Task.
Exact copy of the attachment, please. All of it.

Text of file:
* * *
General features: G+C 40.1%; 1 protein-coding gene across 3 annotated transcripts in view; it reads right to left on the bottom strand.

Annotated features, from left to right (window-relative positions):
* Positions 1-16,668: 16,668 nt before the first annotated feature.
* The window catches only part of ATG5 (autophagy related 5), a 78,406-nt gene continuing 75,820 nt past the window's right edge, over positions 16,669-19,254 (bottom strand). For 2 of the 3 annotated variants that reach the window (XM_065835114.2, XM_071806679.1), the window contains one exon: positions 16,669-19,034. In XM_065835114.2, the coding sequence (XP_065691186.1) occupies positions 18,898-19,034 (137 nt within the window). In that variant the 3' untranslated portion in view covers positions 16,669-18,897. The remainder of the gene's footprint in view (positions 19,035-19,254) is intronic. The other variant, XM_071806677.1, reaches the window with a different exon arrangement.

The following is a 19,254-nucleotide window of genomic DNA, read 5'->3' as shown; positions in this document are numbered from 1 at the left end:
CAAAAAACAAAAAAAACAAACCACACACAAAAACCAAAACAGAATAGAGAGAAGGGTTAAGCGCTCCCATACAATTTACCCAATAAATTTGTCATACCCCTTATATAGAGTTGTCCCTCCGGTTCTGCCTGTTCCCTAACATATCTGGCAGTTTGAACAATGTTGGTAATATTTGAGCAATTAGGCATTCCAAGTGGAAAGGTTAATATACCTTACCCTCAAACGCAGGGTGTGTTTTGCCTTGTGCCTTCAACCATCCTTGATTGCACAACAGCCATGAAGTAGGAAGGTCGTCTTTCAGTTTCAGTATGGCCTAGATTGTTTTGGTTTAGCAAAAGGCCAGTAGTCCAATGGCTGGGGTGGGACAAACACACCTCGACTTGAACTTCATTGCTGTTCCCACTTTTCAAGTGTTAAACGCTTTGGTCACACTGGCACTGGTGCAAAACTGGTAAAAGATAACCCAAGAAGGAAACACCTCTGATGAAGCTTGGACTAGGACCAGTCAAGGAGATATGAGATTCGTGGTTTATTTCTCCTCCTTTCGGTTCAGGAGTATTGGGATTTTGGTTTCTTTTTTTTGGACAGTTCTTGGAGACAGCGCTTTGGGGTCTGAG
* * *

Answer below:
General features: G+C 40.1%; 1 protein-coding gene across 3 annotated transcripts in view; it reads right to left on the bottom strand.

Annotated features, from left to right (window-relative positions):
* Positions 1-16,668: 16,668 nt before the first annotated feature.
* The window catches only part of ATG5 (autophagy related 5), a 78,406-nt gene continuing 75,820 nt past the window's right edge, over positions 16,669-19,254 (bottom strand). For 2 of the 3 annotated variants that reach the window (XM_065835114.2, XM_071806679.1), the window contains one exon: positions 16,669-19,034. In XM_065835114.2, the coding sequence (XP_065691186.1) occupies positions 18,898-19,034 (137 nt within the window). In that variant the 3' untranslated portion in view covers positions 16,669-18,897. The remainder of the gene's footprint in view (positions 19,035-19,254) is intronic. The other variant, XM_071806677.1, reaches the window with a different exon arrangement.

The following is a 19,254-nucleotide window of genomic DNA, read 5'->3' as shown; positions in this document are numbered from 1 at the left end:
CAAAAAACAAAAAAAACAAACCACACACAAAAACCAAAACAGAATAGAGAGAAGGGTTAAGCGCTCCCATACAATTTACCCAATAAATTTGTCATACCCCTTATATAGAGTTGTCCCTCCGGTTCTGCCTGTTCCCTAACATATCTGGCAGTTTGAACAATGTTGGTAATATTTGAGCAATTAGGCATTCCAAGTGGAAAGGTTAATATACCTTACCCTCAAACGCAGGGTGTGTTTTGCCTTGTGCCTTCAACCATCCTTGATTGCACAACAGCCATGAAGTAGGAAGGTCGTCTTTCAGTTTCAGTATGGCCTAGATTGTTTTGGTTTAGCAAAAGGCCAGTAGTCCAATGGCTGGGGTGGGACAAACACACCTCGACTTGAACTTCATTGCTGTTCCCACTTTTCAAGTGTTAAACGCTTTGGTCACACTGGCACTGGTGCAAAACTGGTAAAAGATAACCCAAGAAGGAAACACCTCTGATGAAGCTTGGACTAGGACCAGTCAAGGAGATATGAGATTCGTGGTTTATTTCTCCTCCTTTCGGTTCAGGAGTATTGGGATTTTGGTTTCTTTTTTTTGGACAGTTCTTGGAGACAGCGCTTTGGGGTCTGAG